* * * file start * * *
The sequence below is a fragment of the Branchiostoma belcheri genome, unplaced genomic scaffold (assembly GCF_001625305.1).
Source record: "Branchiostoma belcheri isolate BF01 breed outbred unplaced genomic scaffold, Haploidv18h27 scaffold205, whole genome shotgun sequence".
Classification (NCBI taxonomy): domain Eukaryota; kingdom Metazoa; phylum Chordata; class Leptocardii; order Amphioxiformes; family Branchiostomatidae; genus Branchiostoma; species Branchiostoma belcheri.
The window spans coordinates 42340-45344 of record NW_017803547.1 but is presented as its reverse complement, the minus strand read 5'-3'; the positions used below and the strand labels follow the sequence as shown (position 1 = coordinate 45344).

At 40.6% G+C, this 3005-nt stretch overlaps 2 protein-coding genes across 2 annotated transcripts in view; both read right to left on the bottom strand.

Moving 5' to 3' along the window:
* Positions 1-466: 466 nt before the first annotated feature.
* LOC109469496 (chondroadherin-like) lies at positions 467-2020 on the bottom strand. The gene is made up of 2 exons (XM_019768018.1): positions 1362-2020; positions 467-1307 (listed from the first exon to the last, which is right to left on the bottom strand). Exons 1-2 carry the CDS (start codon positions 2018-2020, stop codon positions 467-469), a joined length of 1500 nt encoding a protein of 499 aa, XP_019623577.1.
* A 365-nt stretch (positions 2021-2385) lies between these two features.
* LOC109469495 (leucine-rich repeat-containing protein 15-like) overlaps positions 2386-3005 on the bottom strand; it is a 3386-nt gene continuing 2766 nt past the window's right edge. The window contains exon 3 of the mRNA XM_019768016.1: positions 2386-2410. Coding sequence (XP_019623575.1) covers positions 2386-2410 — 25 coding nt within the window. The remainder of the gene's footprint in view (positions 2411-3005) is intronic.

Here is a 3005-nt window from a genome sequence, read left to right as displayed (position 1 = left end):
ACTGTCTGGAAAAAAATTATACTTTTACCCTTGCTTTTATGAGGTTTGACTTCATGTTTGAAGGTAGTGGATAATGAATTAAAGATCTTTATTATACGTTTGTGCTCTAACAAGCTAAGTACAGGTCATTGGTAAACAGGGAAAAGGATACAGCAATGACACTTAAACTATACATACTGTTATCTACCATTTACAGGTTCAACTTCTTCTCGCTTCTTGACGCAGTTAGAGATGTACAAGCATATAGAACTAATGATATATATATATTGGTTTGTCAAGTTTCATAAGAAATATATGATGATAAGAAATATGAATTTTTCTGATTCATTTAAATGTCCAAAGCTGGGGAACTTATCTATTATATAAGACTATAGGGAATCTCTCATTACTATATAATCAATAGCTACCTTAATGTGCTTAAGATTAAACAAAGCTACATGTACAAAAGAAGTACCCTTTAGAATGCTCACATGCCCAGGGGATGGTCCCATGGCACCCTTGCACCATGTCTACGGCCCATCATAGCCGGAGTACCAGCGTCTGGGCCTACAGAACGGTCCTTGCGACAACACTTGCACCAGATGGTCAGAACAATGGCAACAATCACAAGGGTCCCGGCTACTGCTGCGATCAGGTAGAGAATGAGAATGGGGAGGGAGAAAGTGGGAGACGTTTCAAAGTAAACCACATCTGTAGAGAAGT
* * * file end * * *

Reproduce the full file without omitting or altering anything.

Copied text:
The sequence below is a fragment of the Branchiostoma belcheri genome, unplaced genomic scaffold (assembly GCF_001625305.1).
Source record: "Branchiostoma belcheri isolate BF01 breed outbred unplaced genomic scaffold, Haploidv18h27 scaffold205, whole genome shotgun sequence".
Classification (NCBI taxonomy): domain Eukaryota; kingdom Metazoa; phylum Chordata; class Leptocardii; order Amphioxiformes; family Branchiostomatidae; genus Branchiostoma; species Branchiostoma belcheri.
The window spans coordinates 42340-45344 of record NW_017803547.1 but is presented as its reverse complement, the minus strand read 5'-3'; the positions used below and the strand labels follow the sequence as shown (position 1 = coordinate 45344).

At 40.6% G+C, this 3005-nt stretch overlaps 2 protein-coding genes across 2 annotated transcripts in view; both read right to left on the bottom strand.

Moving 5' to 3' along the window:
* Positions 1-466: 466 nt before the first annotated feature.
* LOC109469496 (chondroadherin-like) lies at positions 467-2020 on the bottom strand. The gene is made up of 2 exons (XM_019768018.1): positions 1362-2020; positions 467-1307 (listed from the first exon to the last, which is right to left on the bottom strand). Exons 1-2 carry the CDS (start codon positions 2018-2020, stop codon positions 467-469), a joined length of 1500 nt encoding a protein of 499 aa, XP_019623577.1.
* A 365-nt stretch (positions 2021-2385) lies between these two features.
* LOC109469495 (leucine-rich repeat-containing protein 15-like) overlaps positions 2386-3005 on the bottom strand; it is a 3386-nt gene continuing 2766 nt past the window's right edge. The window contains exon 3 of the mRNA XM_019768016.1: positions 2386-2410. Coding sequence (XP_019623575.1) covers positions 2386-2410 — 25 coding nt within the window. The remainder of the gene's footprint in view (positions 2411-3005) is intronic.

Here is a 3005-nt window from a genome sequence, read left to right as displayed (position 1 = left end):
ACTGTCTGGAAAAAAATTATACTTTTACCCTTGCTTTTATGAGGTTTGACTTCATGTTTGAAGGTAGTGGATAATGAATTAAAGATCTTTATTATACGTTTGTGCTCTAACAAGCTAAGTACAGGTCATTGGTAAACAGGGAAAAGGATACAGCAATGACACTTAAACTATACATACTGTTATCTACCATTTACAGGTTCAACTTCTTCTCGCTTCTTGACGCAGTTAGAGATGTACAAGCATATAGAACTAATGATATATATATATTGGTTTGTCAAGTTTCATAAGAAATATATGATGATAAGAAATATGAATTTTTCTGATTCATTTAAATGTCCAAAGCTGGGGAACTTATCTATTATATAAGACTATAGGGAATCTCTCATTACTATATAATCAATAGCTACCTTAATGTGCTTAAGATTAAACAAAGCTACATGTACAAAAGAAGTACCCTTTAGAATGCTCACATGCCCAGGGGATGGTCCCATGGCACCCTTGCACCATGTCTACGGCCCATCATAGCCGGAGTACCAGCGTCTGGGCCTACAGAACGGTCCTTGCGACAACACTTGCACCAGATGGTCAGAACAATGGCAACAATCACAAGGGTCCCGGCTACTGCTGCGATCAGGTAGAGAATGAGAATGGGGAGGGAGAAAGTGGGAGACGTTTCAAAGTAAACCACATCTGTAGAGAAGT